Hence, high-end modern art market is a vicious cycle of galleries that intentionally keep prices a secret to have a full power over the market and have full control in deciding which piece is a modern art masterpiece and which is not, dealers who “sell their artists” by marketing them in various acceptable and unacceptable ways, and many collectors who buy pieces with further intentions of getting full use of the money they invest in high-end modern art. Outside this cycle are ordinary people who either blindly follow the standards the galleries and dealers push on or make fun of the market and modern art in general. In this situation those outsider artists that have real talent but no good dealers lose, as they not only make little to no money, they also may be accepted as a part of the joke modern art market has now become or is perceived to be. Their art is good, maybe even better, just not “prestigious enough”.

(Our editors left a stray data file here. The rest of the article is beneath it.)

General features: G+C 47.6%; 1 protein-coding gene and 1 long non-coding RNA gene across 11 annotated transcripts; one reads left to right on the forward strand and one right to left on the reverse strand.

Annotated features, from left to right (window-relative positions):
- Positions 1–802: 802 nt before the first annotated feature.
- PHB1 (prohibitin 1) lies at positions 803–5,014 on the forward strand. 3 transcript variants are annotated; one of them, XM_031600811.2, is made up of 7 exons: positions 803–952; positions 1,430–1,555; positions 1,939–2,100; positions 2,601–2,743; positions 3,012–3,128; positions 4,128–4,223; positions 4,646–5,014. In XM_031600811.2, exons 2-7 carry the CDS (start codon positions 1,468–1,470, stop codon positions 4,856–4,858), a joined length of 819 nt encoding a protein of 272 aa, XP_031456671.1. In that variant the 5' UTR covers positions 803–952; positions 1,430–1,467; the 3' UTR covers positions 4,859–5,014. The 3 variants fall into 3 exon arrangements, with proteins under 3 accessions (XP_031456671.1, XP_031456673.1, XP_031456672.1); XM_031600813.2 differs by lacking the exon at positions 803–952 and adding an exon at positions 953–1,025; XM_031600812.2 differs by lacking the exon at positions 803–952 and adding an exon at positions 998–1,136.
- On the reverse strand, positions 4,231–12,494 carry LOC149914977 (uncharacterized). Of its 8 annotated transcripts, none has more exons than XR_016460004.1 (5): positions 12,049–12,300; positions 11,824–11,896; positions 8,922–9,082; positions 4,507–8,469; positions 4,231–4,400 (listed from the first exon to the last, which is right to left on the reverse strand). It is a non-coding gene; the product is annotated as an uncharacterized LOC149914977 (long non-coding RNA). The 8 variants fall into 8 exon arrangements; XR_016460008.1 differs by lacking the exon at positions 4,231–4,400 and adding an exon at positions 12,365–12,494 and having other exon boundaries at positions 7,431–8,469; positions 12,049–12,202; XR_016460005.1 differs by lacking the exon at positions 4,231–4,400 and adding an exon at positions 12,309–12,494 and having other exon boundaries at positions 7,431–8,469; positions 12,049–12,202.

Surely, there are many pieces of modern art that can proudly stand or hang near the masterpieces of the past, artists that are as talented if not more talented than the masters of the past, and collectors who buy the pieces for the sake of art without having any hidden intentions, but the scam high-end modern art market is makes it nearly impossible to differentiate between the real art and the fake, hence gradually losing its positions and trust but continuing being a huge scam.
- Arnason, H. “History of Modern Art: Painting, Sculpture, Architecture, Photography.” Harvard, 1998.
- Bowley G., Rashbaum W. K., “Has the Art Market Become an Unwitting Partner in Crime?”The New York Times,
- Cohen P., “Valuable as Art, but Priceless as a Tool to Launder Money.”The New York Times,
- Felch J., Smith D., “Inflated Art Appraisals Cost U.S. Government Untold Millions.”Los Angeles Times,
- Mayyasi A., “Why Is Art Expensive?”Priceonomics,
- Schrager A., “High-End Art Is One of the Most Manipulated Markets in the World.”Quartz,
- Thompson D. “The $12 Million Stuffed Shark: The Curious Economics of Contemporary Art.” Palgrave Macmillan, 2008.
Author: Tatev Tumanyan. © All rights are reserved.